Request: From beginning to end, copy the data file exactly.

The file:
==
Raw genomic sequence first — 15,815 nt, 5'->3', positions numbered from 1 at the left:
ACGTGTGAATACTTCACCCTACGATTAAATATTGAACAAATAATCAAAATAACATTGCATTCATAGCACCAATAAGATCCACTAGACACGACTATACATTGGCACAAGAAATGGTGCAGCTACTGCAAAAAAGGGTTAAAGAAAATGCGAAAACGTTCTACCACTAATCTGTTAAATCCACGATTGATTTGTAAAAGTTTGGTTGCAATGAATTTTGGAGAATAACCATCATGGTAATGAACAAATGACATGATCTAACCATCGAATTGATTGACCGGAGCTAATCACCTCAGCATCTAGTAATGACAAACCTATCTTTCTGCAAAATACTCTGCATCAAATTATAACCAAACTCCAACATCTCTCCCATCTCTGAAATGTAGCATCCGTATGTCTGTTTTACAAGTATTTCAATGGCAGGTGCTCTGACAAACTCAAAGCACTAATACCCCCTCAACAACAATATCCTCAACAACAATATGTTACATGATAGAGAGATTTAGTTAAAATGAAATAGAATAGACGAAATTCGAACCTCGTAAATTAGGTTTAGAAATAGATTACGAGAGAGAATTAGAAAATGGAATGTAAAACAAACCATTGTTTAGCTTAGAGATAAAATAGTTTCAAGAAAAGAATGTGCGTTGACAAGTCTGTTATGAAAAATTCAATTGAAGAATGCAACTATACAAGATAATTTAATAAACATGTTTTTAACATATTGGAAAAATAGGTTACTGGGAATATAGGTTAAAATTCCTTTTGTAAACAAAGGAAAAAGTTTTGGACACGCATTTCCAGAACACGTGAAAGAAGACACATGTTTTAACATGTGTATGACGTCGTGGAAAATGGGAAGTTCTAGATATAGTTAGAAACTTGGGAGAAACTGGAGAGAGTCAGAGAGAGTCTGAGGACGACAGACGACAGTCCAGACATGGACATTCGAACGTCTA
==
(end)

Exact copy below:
Raw genomic sequence first — 15,815 nt, 5'->3', positions numbered from 1 at the left:
ACGTGTGAATACTTCACCCTACGATTAAATATTGAACAAATAATCAAAATAACATTGCATTCATAGCACCAATAAGATCCACTAGACACGACTATACATTGGCACAAGAAATGGTGCAGCTACTGCAAAAAAGGGTTAAAGAAAATGCGAAAACGTTCTACCACTAATCTGTTAAATCCACGATTGATTTGTAAAAGTTTGGTTGCAATGAATTTTGGAGAATAACCATCATGGTAATGAACAAATGACATGATCTAACCATCGAATTGATTGACCGGAGCTAATCACCTCAGCATCTAGTAATGACAAACCTATCTTTCTGCAAAATACTCTGCATCAAATTATAACCAAACTCCAACATCTCTCCCATCTCTGAAATGTAGCATCCGTATGTCTGTTTTACAAGTATTTCAATGGCAGGTGCTCTGACAAACTCAAAGCACTAATACCCCCTCAACAACAATATCCTCAACAACAATATGTTACATGATAGAGAGATTTAGTTAAAATGAAATAGAATAGACGAAATTCGAACCTCGTAAATTAGGTTTAGAAATAGATTACGAGAGAGAATTAGAAAATGGAATGTAAAACAAACCATTGTTTAGCTTAGAGATAAAATAGTTTCAAGAAAAGAATGTGCGTTGACAAGTCTGTTATGAAAAATTCAATTGAAGAATGCAACTATACAAGATAATTTAATAAACATGTTTTTAACATATTGGAAAAATAGGTTACTGGGAATATAGGTTAAAATTCCTTTTGTAAACAAAGGAAAAAGTTTTGGACACGCATTTCCAGAACACGTGAAAGAAGACACATGTTTTAACATGTGTATGACGTCGTGGAAAATGGGAAGTTCTAGATATAGTTAGAAACTTGGGAGAAACTGGAGAGAGTCAGAGAGAGTCTGAGGACGACAGACGACAGTCCAGACATGGACATTCGAACGTCTA